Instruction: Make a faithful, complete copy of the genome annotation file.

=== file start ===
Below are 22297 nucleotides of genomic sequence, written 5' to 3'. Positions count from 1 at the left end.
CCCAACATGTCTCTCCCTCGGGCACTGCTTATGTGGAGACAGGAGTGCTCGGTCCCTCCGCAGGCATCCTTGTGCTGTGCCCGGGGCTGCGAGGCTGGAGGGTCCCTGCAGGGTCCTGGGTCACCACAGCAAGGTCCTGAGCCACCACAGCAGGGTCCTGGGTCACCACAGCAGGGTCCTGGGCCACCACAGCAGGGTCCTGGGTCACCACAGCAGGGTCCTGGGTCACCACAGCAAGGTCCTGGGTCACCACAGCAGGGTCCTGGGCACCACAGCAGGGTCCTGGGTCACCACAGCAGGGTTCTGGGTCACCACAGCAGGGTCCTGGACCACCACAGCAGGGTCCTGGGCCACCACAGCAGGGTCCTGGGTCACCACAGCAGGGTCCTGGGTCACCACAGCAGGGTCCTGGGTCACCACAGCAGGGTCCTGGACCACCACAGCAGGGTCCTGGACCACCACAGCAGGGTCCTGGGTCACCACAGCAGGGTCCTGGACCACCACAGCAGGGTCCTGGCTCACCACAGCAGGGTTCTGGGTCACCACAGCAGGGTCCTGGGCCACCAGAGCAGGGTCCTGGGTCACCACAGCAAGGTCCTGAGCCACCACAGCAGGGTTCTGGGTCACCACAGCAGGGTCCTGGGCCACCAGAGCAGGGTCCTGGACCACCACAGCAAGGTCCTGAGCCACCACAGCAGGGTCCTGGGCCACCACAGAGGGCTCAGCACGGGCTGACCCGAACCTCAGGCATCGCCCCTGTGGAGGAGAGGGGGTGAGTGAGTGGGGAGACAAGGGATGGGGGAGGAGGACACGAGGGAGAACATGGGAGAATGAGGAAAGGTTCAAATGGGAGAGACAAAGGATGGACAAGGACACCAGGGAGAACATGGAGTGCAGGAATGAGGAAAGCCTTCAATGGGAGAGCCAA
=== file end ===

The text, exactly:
Below are 22297 nucleotides of genomic sequence, written 5' to 3'. Positions count from 1 at the left end.
CCCAACATGTCTCTCCCTCGGGCACTGCTTATGTGGAGACAGGAGTGCTCGGTCCCTCCGCAGGCATCCTTGTGCTGTGCCCGGGGCTGCGAGGCTGGAGGGTCCCTGCAGGGTCCTGGGTCACCACAGCAAGGTCCTGAGCCACCACAGCAGGGTCCTGGGTCACCACAGCAGGGTCCTGGGCCACCACAGCAGGGTCCTGGGTCACCACAGCAGGGTCCTGGGTCACCACAGCAAGGTCCTGGGTCACCACAGCAGGGTCCTGGGCACCACAGCAGGGTCCTGGGTCACCACAGCAGGGTTCTGGGTCACCACAGCAGGGTCCTGGACCACCACAGCAGGGTCCTGGGCCACCACAGCAGGGTCCTGGGTCACCACAGCAGGGTCCTGGGTCACCACAGCAGGGTCCTGGGTCACCACAGCAGGGTCCTGGACCACCACAGCAGGGTCCTGGACCACCACAGCAGGGTCCTGGGTCACCACAGCAGGGTCCTGGACCACCACAGCAGGGTCCTGGCTCACCACAGCAGGGTTCTGGGTCACCACAGCAGGGTCCTGGGCCACCAGAGCAGGGTCCTGGGTCACCACAGCAAGGTCCTGAGCCACCACAGCAGGGTTCTGGGTCACCACAGCAGGGTCCTGGGCCACCAGAGCAGGGTCCTGGACCACCACAGCAAGGTCCTGAGCCACCACAGCAGGGTCCTGGGCCACCACAGAGGGCTCAGCACGGGCTGACCCGAACCTCAGGCATCGCCCCTGTGGAGGAGAGGGGGTGAGTGAGTGGGGAGACAAGGGATGGGGGAGGAGGACACGAGGGAGAACATGGGAGAATGAGGAAAGGTTCAAATGGGAGAGACAAAGGATGGACAAGGACACCAGGGAGAACATGGAGTGCAGGAATGAGGAAAGCCTTCAATGGGAGAGCCAA